Inclusive Approach to Education for Children With Disabilities: Evidence From BRAC's Practices in Bangladesh

Inclusive Approach to Education for Children With Disabilities: Evidence From BRAC's Practices in Bangladesh

Shekh Farid (Bangladesh Bureau of Statistics (BBS), Dhaka, Bangladesh) and Mamata Mostari (Islamic University, Kushtia, Bangladesh)
DOI: 10.4018/IJTEPD.2020010108

Abstract

BRAC, a leading international development organization, has been working to ensure the rights of persons with disabilities to education through its inclusive education program. This article discusses the BRAC approach in Bangladesh and aims to identify its strategies that are effective in facilitating inclusion. It employed a qualitative research approach where data were collected from students with disabilities, their parents, and BRAC's teachers and staffs using qualitative data collection techniques. The results show that the disability-inclusive policy and all other activities are strongly monitored by a separate unit under BRAC Education Program (BEP). It mainly focuses on sensitizing its teachers and staff to the issue through training, discussing the issue in all meetings and ensuring effective use of a working manual developed by the unit. Group-based learning and involving them in income generating activities were also effective. The findings of the study would be useful for policy makers and other national and international organizations that are working on the issue.
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1. Introduction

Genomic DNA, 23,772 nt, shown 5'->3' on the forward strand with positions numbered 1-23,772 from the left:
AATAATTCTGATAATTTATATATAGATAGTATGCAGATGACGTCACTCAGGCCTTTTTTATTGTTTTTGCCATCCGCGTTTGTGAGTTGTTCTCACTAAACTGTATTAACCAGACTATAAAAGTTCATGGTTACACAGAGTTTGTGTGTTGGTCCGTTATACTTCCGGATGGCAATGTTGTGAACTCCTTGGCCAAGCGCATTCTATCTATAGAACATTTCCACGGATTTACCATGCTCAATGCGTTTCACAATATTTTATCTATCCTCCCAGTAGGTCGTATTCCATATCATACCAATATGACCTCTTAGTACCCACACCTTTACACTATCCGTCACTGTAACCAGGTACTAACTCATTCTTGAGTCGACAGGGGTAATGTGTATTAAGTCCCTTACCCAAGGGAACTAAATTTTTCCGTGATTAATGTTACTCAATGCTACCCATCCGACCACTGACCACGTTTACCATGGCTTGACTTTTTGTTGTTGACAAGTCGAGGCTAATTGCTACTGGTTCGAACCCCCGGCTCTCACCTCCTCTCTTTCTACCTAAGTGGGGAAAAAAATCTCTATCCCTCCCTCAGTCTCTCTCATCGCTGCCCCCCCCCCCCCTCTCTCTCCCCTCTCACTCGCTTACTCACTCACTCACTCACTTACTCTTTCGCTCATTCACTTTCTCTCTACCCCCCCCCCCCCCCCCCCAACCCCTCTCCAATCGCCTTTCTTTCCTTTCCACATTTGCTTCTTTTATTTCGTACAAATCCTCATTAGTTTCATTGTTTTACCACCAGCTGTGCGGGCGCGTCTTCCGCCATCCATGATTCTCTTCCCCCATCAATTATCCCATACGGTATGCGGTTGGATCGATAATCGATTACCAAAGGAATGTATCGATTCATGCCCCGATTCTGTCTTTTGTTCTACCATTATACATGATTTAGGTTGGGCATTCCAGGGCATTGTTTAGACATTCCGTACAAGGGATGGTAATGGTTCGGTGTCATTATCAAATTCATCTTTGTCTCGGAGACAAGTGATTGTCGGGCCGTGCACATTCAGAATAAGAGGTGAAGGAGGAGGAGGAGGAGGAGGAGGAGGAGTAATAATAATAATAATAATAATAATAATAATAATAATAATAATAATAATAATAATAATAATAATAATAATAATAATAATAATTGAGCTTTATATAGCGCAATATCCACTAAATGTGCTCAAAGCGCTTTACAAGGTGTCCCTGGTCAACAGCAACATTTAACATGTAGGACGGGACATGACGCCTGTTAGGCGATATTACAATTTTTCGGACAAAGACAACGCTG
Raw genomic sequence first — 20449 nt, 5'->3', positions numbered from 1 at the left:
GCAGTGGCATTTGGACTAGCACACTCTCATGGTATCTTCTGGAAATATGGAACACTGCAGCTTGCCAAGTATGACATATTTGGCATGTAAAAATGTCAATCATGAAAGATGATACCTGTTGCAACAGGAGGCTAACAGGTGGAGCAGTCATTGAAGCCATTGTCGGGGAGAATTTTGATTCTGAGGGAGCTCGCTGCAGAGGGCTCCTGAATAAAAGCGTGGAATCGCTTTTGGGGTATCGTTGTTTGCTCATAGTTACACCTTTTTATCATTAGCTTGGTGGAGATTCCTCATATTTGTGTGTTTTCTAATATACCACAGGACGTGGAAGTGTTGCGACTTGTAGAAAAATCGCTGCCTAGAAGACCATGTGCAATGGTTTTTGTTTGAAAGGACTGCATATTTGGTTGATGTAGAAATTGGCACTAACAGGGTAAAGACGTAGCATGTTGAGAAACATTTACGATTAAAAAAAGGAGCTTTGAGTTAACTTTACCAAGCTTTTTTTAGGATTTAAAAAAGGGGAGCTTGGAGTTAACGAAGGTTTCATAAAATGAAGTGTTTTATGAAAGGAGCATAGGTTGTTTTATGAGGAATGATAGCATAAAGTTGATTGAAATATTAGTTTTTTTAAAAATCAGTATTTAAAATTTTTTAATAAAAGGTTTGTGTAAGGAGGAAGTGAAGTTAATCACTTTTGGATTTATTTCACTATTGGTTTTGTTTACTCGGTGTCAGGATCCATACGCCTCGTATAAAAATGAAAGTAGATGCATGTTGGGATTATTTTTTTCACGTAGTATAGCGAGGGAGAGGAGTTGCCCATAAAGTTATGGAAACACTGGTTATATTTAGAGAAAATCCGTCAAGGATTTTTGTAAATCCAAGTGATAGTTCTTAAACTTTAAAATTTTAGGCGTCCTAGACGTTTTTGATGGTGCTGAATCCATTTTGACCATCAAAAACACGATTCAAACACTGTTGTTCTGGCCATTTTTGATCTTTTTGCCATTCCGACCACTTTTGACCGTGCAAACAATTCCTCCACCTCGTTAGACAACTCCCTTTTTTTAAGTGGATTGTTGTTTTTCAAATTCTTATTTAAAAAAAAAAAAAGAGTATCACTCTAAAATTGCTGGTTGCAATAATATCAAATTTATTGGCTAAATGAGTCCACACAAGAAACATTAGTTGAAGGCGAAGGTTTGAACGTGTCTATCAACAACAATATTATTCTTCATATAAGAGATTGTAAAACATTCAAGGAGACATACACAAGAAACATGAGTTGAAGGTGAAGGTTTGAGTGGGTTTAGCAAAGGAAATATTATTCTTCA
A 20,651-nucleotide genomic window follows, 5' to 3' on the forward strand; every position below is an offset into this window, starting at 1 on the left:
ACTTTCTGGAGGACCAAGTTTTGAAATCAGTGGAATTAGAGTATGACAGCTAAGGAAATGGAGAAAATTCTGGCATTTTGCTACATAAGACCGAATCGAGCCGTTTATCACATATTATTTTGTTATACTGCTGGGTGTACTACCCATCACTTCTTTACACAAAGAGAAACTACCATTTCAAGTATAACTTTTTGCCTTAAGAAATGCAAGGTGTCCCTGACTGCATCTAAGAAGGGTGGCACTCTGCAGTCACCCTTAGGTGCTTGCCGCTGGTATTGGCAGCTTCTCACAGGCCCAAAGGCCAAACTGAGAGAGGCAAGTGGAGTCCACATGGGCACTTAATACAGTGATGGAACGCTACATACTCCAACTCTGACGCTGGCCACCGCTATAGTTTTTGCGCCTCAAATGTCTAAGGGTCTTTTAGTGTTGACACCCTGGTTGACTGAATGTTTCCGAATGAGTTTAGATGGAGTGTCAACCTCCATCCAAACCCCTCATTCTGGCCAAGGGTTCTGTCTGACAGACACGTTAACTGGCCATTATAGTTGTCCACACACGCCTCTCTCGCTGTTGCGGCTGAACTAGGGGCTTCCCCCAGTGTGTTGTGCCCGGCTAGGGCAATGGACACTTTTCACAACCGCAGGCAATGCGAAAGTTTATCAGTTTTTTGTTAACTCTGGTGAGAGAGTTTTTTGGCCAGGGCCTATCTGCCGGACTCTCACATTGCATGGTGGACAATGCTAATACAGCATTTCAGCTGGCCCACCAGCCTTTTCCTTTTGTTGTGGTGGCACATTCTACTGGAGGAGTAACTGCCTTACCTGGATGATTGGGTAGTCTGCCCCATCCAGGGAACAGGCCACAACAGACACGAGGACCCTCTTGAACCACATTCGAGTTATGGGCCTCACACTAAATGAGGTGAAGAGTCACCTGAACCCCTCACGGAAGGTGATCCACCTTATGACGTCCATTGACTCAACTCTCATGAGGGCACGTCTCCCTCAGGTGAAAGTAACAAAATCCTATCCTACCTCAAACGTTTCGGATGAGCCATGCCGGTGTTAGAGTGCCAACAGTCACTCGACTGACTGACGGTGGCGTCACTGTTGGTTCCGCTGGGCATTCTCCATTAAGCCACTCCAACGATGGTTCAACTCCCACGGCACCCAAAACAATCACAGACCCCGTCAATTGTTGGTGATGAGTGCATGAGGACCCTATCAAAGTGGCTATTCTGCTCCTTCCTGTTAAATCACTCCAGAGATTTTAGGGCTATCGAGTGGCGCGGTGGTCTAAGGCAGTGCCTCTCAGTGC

Over the last few decades, inclusive education has gained attention in academic and development discourse and has become a global development agenda to ensure equity in education for all, irrespective of their abilities or socio-economic status. Inclusive education is widely desirable because of its social and educational benefits (UNESCO, 2017) and cost-effectiveness comparing to special education (WHO & World Bank, 2011). Moreover, excluding any section of our society from education and employment also has high social and economic cost (WHO & World Bank, 2011). Inclusive education, as defined by UNESCO (2009a), is a “process aimed to offering quality education for all while respecting diversity and different needs and abilities, characteristics, and learning expectations of the students and communities eliminating all forms of discrimination” (p. 18). One of the primary conditions of inclusive education is that students, regardless of their abilities, should be educated in general education system in their respective districts (Grönlund, Lim & Larsson 2010). Inclusive education, particularly for persons with disabilities, requires that schools should accommodate all persons, regardless of their impairments, with special focus on those who need special care (Rieser, 2008). The UN Convention on the Rights of Persons with Disabilities (CRPD) recognizes the right of all children with disabilities to be included in general education (UN, 2007). The Sustainable Development Goal 4 also calls for ‘inclusive and quality education for all.’ It seeks to ensure equal access for the persons with disabilities to all levels of education and vocational training, and to upgrade disability-sensitive education facilities by 2030. Since inclusive and quality education is one of the Sustainable Development Goals (SDG 4) and a means for achieving all other goals, it is desired that countries would take initiative to ensure inclusive education in their countries (UNESCO, 2017). Besides, social justice can never be achieved keeping any segment out of education because of their race, gender, social class or abilities (Ryan, 2006).

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